Falling in Love with Cambodia

Angkor Wat SunriseThis morning started off with something we’d been looking forward to the minute we researched this trip: visiting Angkor Wat. After the beautiful sunset we had witnessed the evening before, we knew seeing the sun rise over Angkor Wat was an absolute must. Niron suggested we leave for Angkor Wat around 4:45 a.m. in order to arrive before the sunrise. After our long trip and the many hours spent stimulating the Khmer economy at the Siem Reap Night Market, this task was a bit harder than expected. We ended up arriving just in time to see the sun cresting over the temple. This magnificence can only be experienced and never accurately described by text or photo.
Afterward, we explored the temples of Angkor. I was astounded by the beauty and majesty of Angkor Wat. I can hardly believe that nearly 3,000 years ago, the Khmer people moved thousands of enormous stone blocks—which weigh several tons each and originate from the mountains—to create the largest religious structure in the world. As we moved through Angkor Wat, intricate carvings lined nearly every inch of the structure. My favorites were the beautifully detailed aspara dancers, representing an ancient form of dance that is characteristic to Cambodia.
Mini Independence_MonumentThe structures themselves weren’t the only notable sights of Angkor, elephants transported travelers between temples. On the road, there was a band of monkeys that haggled visitors for food. Musicians, whose families were harmed by the land mines planted by the Khmer Rouge, played beautiful traditional Khmer music on instruments you will never see in America. Several people were so inspired by the music that they bought drums and flutes to entertain us. At the entrance of each temple, masses of children approached us—some without shoes—pleading us to buy their souvenirs. At least three children would follow each of us, pulling out their different wares and shouting out the prices. It was heartbreaking being unable to buy something from every child, especially knowing that they spend the majority of their days helping to make a living for their families. It reinforced the need for the work that we, and the beautiful people at Hope Hospital, are doing.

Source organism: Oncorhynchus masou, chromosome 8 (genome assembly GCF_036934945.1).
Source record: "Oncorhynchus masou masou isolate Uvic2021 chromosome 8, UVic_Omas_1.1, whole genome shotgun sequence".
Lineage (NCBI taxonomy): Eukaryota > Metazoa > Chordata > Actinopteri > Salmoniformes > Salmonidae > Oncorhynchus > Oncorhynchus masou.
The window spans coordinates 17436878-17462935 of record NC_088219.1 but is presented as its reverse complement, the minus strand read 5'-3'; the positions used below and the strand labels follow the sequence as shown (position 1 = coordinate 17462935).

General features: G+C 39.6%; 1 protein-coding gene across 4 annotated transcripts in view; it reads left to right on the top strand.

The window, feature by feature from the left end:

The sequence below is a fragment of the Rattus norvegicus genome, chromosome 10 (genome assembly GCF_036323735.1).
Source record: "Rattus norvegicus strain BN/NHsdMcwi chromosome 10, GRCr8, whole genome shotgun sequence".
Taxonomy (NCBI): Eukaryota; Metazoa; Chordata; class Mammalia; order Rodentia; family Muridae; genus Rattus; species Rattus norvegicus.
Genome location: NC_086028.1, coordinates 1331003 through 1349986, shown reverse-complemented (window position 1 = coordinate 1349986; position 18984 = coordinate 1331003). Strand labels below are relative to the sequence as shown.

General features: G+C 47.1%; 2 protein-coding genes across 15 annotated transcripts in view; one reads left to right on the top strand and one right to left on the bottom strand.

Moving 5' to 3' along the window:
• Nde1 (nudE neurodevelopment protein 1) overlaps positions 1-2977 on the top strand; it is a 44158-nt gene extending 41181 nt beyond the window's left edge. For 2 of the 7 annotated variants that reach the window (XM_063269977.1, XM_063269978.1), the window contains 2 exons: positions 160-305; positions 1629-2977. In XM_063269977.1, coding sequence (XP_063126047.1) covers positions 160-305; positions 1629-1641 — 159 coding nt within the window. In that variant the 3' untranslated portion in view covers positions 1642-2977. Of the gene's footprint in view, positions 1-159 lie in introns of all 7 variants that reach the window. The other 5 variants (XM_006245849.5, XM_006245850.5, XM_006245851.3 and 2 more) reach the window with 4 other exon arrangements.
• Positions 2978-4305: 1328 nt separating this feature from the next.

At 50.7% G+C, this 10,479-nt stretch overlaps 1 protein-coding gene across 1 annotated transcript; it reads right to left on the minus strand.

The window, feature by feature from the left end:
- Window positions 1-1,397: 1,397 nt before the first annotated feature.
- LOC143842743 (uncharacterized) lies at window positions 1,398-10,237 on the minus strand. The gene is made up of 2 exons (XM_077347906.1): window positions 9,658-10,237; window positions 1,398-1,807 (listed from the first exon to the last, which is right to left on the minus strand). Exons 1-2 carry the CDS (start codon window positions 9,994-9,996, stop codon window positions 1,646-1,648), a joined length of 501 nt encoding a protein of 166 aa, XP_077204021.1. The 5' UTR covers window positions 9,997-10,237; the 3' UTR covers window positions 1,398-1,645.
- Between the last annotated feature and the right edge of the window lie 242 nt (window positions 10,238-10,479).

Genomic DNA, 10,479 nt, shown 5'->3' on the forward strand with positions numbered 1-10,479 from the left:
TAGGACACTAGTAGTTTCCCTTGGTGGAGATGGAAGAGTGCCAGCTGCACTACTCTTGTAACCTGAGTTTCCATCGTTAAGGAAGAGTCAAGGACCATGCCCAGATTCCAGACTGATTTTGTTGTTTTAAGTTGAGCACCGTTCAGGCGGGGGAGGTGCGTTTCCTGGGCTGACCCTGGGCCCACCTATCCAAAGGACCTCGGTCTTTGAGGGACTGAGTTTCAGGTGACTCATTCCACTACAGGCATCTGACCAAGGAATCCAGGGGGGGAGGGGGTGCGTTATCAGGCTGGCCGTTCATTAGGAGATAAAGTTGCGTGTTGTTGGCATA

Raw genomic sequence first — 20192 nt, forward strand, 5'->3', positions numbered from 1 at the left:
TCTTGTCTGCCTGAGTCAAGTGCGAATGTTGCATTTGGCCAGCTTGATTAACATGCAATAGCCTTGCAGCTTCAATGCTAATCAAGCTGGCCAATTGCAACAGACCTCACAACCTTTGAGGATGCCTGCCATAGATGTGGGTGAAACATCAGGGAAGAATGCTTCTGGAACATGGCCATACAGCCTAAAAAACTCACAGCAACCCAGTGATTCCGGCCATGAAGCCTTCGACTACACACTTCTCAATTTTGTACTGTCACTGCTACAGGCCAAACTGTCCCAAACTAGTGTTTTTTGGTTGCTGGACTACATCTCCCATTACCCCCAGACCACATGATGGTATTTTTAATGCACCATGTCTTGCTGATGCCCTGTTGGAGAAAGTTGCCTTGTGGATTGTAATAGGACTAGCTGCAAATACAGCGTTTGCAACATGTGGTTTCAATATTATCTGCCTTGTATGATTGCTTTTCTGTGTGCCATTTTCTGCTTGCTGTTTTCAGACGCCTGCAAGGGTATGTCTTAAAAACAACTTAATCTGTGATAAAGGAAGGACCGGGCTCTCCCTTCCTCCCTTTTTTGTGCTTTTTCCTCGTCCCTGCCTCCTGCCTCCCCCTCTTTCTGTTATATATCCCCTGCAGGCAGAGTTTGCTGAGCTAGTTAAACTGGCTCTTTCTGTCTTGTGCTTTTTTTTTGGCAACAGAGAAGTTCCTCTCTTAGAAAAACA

A couple of us had the opportunity to visit the Cambodian Cultural Center after visiting the temples. We took Niron’s personal moto, with the warnings against them ringing heavily in my ears. My blood pressure hit new peaks during those ten long minutes. It was definitely an experience I’m glad to have had, but would prefer to avoid in the future. When finally arrived, we found out that Niron had never been inside despite his multiple visits to Siem Reap. We offered to buy his ticket since we had developed such a close bond with him throughout this excursion. The Cultural Center was awesome! It’s how I would imagine an amusement park, Cambodian style. It had miniature displays of important scenes in ancient Cambodian history, such as the construction of Angkor Wat. There was another exhibition that depicted key peoples and time periods throughout Cambodian history, in chronological order. Another phenomenal attraction was a Cambodian-Chinese comedy and acrobatics show. At one point in the show, there were ten performers balanced on one. My favorite attraction was the miniature models of some of Cambodia’s most revered buildings. Needless to say, I mock ‘Godzilla’d’ a couple in humorous photographs.
Acrobatics ShowAfterward, we headed out for Koulen Restaurant – oh my goodness. I would have to say that this was my absolute favorite place to eat thus far. The restaurant is an enormous Cambodian buffet, featuring a wide variety of foods, including freshly made noodle soup and fried bananas. It was wonderful to taste the flavors I’ve been familiar with my entire life, and then some. What came next pulled the night together—an Aspara dance performance. Each dance told a story of love, conflict, or the simple joys of everyday living all using graceful and deliberate movements. I have seen these dances on television, but that night revealed those videos never did the actual performance justice. I could see everyone at our table was enthralled, despite being up for over fourteen hours.
I love being so completely immersed in my culture, learning many things I’d never known. I’ve come to fall even more in love with Cambodia. They are a beautiful people, each Cambodian I’ve met has been kind and generous with a warm heart.